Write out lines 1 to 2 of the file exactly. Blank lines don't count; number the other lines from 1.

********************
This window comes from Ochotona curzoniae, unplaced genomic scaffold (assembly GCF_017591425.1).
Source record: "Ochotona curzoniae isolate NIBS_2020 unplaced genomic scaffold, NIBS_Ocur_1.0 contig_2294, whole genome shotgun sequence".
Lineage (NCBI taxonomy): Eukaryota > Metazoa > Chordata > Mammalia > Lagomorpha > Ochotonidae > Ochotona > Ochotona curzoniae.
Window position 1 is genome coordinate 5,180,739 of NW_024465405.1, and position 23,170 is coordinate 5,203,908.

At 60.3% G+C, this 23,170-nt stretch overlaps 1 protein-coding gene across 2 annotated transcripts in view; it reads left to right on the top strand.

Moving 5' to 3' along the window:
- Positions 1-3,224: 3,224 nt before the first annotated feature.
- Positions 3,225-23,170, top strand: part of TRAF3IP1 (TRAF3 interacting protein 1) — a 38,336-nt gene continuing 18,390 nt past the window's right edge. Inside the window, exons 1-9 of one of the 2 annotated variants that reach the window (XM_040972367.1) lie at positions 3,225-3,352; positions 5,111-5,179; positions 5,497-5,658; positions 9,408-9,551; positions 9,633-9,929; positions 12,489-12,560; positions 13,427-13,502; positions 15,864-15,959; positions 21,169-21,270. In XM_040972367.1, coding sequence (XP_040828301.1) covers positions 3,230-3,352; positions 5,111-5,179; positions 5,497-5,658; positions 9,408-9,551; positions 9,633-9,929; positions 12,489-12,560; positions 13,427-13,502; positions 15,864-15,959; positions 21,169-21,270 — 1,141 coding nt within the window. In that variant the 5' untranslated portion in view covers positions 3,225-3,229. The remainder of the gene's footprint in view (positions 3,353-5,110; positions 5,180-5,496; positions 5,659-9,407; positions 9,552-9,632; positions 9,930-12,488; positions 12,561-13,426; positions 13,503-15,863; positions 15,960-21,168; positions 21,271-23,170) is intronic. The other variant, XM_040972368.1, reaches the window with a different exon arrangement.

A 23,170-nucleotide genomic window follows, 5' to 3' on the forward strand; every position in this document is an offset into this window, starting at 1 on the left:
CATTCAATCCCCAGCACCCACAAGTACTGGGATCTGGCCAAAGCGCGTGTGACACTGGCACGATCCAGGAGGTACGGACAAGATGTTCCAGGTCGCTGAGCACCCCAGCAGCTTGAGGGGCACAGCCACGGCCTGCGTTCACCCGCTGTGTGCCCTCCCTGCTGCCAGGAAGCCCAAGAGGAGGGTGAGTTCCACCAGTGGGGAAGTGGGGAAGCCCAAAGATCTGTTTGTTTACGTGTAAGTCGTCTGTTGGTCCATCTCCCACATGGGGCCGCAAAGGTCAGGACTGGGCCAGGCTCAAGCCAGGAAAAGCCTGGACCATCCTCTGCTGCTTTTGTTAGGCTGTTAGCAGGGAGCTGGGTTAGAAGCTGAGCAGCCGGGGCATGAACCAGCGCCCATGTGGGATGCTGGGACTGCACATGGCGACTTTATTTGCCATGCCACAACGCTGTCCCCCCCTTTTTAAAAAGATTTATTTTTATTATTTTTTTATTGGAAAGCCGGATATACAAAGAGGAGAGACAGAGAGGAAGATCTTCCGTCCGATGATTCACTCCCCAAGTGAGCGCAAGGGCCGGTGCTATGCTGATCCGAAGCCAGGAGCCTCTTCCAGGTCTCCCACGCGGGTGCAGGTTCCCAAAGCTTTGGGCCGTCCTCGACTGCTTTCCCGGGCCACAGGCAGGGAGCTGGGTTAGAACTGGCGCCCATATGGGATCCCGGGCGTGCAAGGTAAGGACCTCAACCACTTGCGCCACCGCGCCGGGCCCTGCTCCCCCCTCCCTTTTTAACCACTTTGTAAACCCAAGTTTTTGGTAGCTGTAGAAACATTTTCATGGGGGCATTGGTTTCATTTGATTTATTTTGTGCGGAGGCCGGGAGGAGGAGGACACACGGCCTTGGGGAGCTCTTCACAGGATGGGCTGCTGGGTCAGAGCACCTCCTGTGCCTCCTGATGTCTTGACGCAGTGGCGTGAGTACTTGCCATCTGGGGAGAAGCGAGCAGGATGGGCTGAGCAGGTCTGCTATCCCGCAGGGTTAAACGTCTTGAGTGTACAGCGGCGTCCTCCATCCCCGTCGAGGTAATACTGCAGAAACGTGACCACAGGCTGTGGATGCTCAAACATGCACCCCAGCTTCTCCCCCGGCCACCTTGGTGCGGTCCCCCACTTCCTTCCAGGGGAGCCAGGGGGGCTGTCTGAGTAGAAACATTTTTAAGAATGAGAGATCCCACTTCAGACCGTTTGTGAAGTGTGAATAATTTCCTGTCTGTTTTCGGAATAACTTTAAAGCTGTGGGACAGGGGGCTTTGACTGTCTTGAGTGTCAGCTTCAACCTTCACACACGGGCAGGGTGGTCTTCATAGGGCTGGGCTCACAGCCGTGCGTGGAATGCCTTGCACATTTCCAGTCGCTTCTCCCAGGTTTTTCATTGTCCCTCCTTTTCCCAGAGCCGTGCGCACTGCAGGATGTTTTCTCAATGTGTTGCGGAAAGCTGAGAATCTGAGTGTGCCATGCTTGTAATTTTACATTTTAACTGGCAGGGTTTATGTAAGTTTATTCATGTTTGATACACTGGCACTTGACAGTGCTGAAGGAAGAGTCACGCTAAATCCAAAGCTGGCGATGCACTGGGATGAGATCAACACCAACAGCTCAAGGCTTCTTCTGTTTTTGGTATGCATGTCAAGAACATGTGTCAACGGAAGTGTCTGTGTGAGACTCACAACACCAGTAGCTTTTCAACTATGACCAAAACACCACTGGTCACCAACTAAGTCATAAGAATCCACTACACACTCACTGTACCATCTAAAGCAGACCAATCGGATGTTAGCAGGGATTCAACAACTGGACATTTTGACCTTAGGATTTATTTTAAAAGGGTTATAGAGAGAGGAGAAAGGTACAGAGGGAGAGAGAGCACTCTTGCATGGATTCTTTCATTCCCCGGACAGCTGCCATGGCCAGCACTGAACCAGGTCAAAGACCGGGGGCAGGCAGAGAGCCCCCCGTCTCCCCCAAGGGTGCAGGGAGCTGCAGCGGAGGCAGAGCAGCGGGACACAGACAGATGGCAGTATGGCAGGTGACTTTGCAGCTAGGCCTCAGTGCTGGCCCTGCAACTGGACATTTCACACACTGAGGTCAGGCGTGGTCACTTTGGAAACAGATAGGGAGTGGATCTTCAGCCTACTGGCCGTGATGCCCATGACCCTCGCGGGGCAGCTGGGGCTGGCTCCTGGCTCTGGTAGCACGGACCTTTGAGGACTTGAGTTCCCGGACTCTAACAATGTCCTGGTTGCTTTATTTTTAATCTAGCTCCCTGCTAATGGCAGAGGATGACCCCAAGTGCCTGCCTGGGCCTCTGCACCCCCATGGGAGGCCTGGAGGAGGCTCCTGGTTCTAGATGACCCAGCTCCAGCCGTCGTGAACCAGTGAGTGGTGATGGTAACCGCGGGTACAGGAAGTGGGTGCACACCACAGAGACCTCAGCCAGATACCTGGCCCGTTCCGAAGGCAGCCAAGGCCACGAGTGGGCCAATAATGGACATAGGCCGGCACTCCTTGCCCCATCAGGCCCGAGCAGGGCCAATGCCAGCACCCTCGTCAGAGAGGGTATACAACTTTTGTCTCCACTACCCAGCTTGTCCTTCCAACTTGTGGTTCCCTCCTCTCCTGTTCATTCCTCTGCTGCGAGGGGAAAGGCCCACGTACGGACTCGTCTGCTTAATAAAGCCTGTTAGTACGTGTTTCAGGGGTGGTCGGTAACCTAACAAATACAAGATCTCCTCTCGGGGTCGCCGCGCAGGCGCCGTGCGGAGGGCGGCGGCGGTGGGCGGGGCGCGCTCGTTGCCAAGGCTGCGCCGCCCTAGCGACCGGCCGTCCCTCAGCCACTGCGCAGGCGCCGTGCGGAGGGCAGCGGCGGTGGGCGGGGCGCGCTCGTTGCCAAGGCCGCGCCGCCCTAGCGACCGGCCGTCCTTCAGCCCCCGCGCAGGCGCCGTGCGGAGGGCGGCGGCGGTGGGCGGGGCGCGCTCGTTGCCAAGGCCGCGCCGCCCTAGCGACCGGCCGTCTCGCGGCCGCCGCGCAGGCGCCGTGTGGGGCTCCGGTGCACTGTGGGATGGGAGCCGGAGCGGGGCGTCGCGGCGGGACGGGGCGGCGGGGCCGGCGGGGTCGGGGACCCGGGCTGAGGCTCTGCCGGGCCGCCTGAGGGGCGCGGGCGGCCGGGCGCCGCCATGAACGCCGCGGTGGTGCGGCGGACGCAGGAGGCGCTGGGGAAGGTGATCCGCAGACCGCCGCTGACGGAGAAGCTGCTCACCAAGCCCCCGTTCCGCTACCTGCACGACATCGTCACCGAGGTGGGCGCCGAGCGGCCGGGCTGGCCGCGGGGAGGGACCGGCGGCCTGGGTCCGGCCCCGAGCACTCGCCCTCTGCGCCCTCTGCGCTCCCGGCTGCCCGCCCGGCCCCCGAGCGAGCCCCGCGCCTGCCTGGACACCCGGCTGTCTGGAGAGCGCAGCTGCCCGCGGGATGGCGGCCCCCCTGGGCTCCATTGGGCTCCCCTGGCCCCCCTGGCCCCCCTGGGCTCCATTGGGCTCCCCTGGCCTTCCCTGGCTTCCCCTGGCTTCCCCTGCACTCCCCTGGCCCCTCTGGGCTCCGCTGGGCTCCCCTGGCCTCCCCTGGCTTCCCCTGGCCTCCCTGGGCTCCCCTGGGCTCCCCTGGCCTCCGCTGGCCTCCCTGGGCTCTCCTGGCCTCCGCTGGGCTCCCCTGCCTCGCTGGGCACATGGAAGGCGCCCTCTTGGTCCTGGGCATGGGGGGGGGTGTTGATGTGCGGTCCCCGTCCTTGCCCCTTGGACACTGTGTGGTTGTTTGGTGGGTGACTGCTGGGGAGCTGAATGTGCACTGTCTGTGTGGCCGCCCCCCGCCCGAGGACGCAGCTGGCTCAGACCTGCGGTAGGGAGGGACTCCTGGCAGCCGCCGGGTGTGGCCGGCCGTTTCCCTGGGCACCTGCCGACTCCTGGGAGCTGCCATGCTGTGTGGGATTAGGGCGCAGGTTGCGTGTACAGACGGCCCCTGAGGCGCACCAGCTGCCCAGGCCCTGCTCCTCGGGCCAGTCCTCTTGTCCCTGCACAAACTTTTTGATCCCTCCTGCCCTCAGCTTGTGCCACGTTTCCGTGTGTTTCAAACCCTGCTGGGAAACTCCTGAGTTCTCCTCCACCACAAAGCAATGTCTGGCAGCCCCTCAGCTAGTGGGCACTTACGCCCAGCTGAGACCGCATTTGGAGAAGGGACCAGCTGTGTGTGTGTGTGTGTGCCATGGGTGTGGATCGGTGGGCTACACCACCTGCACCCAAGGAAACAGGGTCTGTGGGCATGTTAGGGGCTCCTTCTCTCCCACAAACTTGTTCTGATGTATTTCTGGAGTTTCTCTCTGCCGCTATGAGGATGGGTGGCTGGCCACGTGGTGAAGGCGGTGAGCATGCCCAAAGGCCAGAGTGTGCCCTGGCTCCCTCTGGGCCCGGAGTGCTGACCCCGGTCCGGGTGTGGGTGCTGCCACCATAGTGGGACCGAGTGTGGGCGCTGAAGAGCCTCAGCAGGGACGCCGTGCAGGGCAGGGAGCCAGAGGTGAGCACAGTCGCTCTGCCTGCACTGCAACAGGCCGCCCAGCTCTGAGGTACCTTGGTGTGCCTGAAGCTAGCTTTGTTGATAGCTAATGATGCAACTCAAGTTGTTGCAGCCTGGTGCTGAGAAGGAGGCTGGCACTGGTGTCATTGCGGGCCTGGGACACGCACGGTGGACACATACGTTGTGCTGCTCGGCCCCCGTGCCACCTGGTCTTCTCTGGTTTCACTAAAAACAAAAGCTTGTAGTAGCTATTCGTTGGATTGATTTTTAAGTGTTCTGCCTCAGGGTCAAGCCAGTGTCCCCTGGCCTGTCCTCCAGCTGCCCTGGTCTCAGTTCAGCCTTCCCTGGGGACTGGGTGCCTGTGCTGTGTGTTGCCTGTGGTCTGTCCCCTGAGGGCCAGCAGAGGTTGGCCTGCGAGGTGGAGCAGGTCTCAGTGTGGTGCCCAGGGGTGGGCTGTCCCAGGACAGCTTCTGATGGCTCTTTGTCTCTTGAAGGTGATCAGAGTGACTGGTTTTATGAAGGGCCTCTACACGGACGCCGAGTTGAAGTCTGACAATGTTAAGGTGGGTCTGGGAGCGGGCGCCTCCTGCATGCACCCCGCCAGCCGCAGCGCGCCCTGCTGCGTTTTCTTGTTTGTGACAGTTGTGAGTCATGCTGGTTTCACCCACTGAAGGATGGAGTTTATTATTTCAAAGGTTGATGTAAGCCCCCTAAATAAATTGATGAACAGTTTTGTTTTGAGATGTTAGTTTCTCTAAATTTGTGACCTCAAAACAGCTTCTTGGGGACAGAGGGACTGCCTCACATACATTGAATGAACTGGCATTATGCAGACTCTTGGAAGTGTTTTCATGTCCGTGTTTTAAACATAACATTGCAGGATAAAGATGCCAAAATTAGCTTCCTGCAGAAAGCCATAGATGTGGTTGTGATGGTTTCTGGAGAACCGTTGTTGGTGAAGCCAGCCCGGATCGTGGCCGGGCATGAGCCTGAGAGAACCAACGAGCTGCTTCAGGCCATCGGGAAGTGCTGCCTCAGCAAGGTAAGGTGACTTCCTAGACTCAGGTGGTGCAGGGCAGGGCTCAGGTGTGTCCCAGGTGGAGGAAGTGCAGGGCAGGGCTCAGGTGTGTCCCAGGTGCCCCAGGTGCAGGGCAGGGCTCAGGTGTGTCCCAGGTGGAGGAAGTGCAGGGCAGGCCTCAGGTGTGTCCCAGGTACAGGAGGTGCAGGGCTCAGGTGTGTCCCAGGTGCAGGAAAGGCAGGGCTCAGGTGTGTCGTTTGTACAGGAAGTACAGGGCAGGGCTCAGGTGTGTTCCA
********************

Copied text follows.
This window comes from Ochotona curzoniae, unplaced genomic scaffold (assembly GCF_017591425.1).
Source record: "Ochotona curzoniae isolate NIBS_2020 unplaced genomic scaffold, NIBS_Ocur_1.0 contig_2294, whole genome shotgun sequence".